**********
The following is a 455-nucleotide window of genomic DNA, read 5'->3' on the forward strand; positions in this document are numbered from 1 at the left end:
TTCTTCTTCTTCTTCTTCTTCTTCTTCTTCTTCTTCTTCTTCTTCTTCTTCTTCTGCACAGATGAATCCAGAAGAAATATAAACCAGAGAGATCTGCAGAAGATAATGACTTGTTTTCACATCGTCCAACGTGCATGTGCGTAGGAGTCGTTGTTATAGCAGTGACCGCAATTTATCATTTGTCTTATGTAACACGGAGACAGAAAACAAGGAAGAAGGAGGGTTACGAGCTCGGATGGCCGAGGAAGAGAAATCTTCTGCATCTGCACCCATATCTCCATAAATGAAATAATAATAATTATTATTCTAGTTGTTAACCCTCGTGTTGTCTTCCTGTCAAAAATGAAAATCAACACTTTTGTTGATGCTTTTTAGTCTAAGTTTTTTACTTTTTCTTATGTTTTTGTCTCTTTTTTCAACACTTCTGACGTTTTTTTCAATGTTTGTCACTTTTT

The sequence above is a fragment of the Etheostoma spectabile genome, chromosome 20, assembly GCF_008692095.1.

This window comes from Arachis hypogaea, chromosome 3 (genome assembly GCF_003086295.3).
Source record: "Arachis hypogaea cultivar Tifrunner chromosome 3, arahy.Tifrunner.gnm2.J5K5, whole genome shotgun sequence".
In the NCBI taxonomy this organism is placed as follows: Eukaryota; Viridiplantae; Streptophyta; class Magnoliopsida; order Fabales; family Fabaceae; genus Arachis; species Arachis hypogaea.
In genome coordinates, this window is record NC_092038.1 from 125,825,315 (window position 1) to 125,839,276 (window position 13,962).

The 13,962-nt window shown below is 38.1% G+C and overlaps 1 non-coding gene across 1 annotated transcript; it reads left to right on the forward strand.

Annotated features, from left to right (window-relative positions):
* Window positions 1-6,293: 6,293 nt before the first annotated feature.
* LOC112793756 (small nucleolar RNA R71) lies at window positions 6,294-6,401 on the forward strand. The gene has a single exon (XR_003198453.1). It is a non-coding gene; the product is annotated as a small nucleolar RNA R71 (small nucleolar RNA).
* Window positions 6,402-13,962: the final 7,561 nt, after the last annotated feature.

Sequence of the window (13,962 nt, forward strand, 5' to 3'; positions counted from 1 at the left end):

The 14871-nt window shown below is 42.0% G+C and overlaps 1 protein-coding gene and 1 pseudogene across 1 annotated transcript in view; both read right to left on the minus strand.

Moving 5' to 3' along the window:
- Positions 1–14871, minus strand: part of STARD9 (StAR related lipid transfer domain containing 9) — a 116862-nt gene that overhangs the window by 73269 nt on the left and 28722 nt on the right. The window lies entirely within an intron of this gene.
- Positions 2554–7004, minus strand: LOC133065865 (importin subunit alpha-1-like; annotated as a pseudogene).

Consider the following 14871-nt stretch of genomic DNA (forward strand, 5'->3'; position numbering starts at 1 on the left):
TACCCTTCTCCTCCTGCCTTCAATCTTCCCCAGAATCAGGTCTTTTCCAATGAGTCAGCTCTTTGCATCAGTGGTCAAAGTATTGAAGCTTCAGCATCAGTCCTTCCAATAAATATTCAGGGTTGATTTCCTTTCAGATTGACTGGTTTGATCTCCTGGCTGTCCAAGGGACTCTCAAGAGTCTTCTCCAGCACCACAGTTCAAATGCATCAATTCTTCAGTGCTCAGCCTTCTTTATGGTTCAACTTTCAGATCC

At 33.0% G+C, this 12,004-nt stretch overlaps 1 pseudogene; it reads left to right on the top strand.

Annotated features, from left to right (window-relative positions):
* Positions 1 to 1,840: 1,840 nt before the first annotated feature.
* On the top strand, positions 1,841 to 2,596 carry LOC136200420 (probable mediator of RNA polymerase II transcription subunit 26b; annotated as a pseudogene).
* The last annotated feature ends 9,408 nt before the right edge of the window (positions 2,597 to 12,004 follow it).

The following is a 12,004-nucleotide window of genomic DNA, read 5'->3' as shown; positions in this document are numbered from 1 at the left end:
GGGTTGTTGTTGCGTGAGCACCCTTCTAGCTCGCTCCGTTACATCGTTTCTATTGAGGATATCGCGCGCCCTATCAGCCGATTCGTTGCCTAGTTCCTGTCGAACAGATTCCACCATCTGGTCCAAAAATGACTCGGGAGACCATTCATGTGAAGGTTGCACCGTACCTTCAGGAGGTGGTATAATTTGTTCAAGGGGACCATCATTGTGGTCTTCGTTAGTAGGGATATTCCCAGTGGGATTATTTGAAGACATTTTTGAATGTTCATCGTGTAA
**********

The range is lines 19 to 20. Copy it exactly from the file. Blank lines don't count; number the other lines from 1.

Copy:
TACCCTTCTCCTCCTGCCTTCAATCTTCCCCAGAATCAGGTCTTTTCCAATGAGTCAGCTCTTTGCATCAGTGGTCAAAGTATTGAAGCTTCAGCATCAGTCCTTCCAATAAATATTCAGGGTTGATTTCCTTTCAGATTGACTGGTTTGATCTCCTGGCTGTCCAAGGGACTCTCAAGAGTCTTCTCCAGCACCACAGTTCAAATGCATCAATTCTTCAGTGCTCAGCCTTCTTTATGGTTCAACTTTCAGATCC

At 33.0% G+C, this 12,004-nt stretch overlaps 1 pseudogene; it reads left to right on the top strand.